Realized capital gains
If you bought low and sold high, prepare to pay taxes on your capital gains.
POINTS TO KNOW
- Capital gains are "realized" (and subject to tax) when you sell investments that have increased in value.
- Capital gains are subject to different tax rates depending on how long you owned the investment.
What are capital gains?
Capital gains are profits on an investment. When you sell investments at a higher price than what you paid for them, the capital gains are "realized" and you'll owe taxes on the amount of the profit.
Realized gains vs. unrealized gains
Gains that are "on paper" only are called "unrealized gains." For example, if you bought a share for $10 and it's now worth $12, you have an unrealized gain of $2. You won't pay any taxes until you sell the share.
Unrealized gains could be very important if you invest in funds, however. When you buy shares of a mutual fund or ETF (exchange-traded fund), you're also "buying" any unrealized gains it has—and you'll be subject to their eventual taxation.
What is the capital gains tax rate?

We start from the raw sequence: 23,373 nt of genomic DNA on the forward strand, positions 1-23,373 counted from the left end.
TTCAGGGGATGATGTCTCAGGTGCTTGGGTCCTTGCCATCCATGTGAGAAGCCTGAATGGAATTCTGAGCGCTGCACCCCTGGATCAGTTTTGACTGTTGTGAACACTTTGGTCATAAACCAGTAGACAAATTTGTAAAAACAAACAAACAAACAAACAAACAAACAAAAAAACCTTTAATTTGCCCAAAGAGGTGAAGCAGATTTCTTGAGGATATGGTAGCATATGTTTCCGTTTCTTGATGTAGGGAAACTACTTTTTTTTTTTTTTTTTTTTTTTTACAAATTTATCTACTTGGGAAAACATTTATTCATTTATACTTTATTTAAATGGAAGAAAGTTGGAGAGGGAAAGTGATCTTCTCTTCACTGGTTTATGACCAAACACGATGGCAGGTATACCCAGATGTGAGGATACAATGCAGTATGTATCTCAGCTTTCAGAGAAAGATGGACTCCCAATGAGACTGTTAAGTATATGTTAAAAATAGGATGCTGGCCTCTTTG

Long-term capital gains are gains on investments you owned for more than 1 year. They're subject to the same tax rates as qualified dividends.
10% or 15%
25%, 28%, 33%, or 35%
Short-term capital gains are gains on investments you owned 1 year or less and are taxed at your ordinary income tax rate.
How are capital gains reported?
Realized capital gains for individual securities are reported to you and to the IRS on Form 1099-B. Realized gains for funds are reported on Form 1099-DIV.
Long-term capital gains & AMT
Realizing a capital gain that's large in comparison to the rest of your income could trigger alternative minimum tax (AMT). If you're planning to sell investments that have large capital gains, talk to a tax advisor about whether it could be a good idea to divide up the sale over 2 calendar years.
How investments are taxed
The investment returns you accumulate on the savings in your account.
A single unit of ownership in a mutual fund or an exchange-traded fund (ETF) or, for stocks, a corporation.
A type of investment that pools shareholder money and invests it in a variety of securities. Each investor owns shares of the fund and can buy or sell these shares at any time. Mutual funds are typically more diversified, low-cost, and convenient than investing in individual securities, and they're professionally managed.
A type of investment with characteristics of both mutual funds and individual stocks. ETFs are professionally managed and typically diversified, like mutual funds, but they can be bought and sold at any point during the trading day using straightforward or sophisticated strategies.
A federal income tax calculated separately from the regular federal income tax, designed to prevent taxpayers—particularly those with high incomes—from using certain deductions and credits (called tax-preference items) to pay little or no taxes.